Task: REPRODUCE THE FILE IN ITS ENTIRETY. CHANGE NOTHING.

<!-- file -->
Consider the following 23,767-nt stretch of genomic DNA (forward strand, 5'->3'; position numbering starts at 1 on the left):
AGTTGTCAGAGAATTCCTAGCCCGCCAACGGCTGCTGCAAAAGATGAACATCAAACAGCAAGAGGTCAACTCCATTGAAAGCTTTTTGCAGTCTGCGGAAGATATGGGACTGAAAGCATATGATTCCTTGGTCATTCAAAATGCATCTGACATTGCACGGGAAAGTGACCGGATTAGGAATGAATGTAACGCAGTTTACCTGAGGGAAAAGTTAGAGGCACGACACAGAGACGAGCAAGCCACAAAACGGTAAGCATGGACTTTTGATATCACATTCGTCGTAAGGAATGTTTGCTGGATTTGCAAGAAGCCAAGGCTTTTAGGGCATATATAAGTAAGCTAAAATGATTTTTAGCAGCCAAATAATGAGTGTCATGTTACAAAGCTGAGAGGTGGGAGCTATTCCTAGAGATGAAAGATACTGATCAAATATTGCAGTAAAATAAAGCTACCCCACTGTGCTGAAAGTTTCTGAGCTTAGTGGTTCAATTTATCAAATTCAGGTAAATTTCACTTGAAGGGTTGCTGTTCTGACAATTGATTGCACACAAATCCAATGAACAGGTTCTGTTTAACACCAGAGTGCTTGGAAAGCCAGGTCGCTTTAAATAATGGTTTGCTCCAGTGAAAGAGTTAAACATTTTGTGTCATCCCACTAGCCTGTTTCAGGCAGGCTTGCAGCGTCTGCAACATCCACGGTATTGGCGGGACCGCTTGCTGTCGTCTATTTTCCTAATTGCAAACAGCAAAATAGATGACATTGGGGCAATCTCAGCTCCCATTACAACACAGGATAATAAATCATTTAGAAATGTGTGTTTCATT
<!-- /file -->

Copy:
Consider the following 23,767-nt stretch of genomic DNA (forward strand, 5'->3'; position numbering starts at 1 on the left):
AGTTGTCAGAGAATTCCTAGCCCGCCAACGGCTGCTGCAAAAGATGAACATCAAACAGCAAGAGGTCAACTCCATTGAAAGCTTTTTGCAGTCTGCGGAAGATATGGGACTGAAAGCATATGATTCCTTGGTCATTCAAAATGCATCTGACATTGCACGGGAAAGTGACCGGATTAGGAATGAATGTAACGCAGTTTACCTGAGGGAAAAGTTAGAGGCACGACACAGAGACGAGCAAGCCACAAAACGGTAAGCATGGACTTTTGATATCACATTCGTCGTAAGGAATGTTTGCTGGATTTGCAAGAAGCCAAGGCTTTTAGGGCATATATAAGTAAGCTAAAATGATTTTTAGCAGCCAAATAATGAGTGTCATGTTACAAAGCTGAGAGGTGGGAGCTATTCCTAGAGATGAAAGATACTGATCAAATATTGCAGTAAAATAAAGCTACCCCACTGTGCTGAAAGTTTCTGAGCTTAGTGGTTCAATTTATCAAATTCAGGTAAATTTCACTTGAAGGGTTGCTGTTCTGACAATTGATTGCACACAAATCCAATGAACAGGTTCTGTTTAACACCAGAGTGCTTGGAAAGCCAGGTCGCTTTAAATAATGGTTTGCTCCAGTGAAAGAGTTAAACATTTTGTGTCATCCCACTAGCCTGTTTCAGGCAGGCTTGCAGCGTCTGCAACATCCACGGTATTGGCGGGACCGCTTGCTGTCGTCTATTTTCCTAATTGCAAACAGCAAAATAGATGACATTGGGGCAATCTCAGCTCCCATTACAACACAGGATAATAAATCATTTAGAAATGTGTGTTTCATT